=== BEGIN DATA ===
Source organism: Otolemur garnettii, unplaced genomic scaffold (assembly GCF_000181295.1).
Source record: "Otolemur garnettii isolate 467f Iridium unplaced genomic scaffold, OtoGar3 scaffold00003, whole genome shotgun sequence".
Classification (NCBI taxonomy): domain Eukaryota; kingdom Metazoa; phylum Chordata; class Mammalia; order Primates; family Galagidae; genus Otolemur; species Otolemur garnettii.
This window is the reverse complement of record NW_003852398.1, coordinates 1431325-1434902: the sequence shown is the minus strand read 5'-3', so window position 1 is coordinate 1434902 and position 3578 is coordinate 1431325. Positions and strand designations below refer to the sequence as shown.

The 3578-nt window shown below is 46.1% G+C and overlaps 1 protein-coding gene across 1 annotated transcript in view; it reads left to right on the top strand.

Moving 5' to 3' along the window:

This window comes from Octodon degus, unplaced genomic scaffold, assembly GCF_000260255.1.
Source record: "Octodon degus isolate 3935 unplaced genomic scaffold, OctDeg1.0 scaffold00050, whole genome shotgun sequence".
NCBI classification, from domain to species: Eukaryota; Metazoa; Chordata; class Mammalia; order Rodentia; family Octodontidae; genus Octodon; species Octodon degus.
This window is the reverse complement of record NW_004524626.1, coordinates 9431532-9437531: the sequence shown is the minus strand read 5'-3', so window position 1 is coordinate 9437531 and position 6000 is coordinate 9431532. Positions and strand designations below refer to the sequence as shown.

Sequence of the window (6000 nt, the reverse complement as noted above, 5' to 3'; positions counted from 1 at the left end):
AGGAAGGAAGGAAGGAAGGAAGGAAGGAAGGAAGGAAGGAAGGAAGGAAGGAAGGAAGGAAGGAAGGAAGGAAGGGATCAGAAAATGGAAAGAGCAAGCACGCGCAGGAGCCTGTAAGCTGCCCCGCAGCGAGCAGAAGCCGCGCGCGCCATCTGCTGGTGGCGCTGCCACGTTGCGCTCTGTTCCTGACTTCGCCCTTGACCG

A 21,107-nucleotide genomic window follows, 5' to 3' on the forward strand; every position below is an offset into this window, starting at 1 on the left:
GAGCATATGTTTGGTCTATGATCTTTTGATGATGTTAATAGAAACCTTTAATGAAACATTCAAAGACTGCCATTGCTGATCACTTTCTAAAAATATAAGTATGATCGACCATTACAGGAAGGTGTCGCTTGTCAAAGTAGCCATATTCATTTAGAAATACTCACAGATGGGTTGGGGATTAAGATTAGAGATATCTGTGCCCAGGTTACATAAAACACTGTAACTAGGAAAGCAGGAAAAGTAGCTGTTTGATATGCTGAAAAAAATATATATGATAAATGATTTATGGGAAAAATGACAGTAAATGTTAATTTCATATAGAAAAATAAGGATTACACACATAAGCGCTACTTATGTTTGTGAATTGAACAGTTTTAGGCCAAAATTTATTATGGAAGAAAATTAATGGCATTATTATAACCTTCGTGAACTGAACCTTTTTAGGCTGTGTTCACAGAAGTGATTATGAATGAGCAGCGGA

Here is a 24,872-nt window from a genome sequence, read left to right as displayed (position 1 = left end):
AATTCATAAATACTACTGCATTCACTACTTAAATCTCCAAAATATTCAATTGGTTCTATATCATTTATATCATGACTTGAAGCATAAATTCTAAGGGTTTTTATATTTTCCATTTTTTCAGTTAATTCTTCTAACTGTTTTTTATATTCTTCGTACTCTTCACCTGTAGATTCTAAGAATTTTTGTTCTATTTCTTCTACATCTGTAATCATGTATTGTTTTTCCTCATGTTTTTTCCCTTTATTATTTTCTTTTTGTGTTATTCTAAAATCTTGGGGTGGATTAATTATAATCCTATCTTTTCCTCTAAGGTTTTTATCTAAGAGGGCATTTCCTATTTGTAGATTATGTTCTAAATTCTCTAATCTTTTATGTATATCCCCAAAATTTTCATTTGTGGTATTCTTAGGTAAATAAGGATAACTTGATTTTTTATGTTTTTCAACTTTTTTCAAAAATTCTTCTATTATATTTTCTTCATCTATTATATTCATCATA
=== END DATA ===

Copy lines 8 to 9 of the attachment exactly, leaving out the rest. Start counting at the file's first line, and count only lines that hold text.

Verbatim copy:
Source record: "Octodon degus isolate 3935 unplaced genomic scaffold, OctDeg1.0 scaffold00050, whole genome shotgun sequence".
NCBI classification, from domain to species: Eukaryota; Metazoa; Chordata; class Mammalia; order Rodentia; family Octodontidae; genus Octodon; species Octodon degus.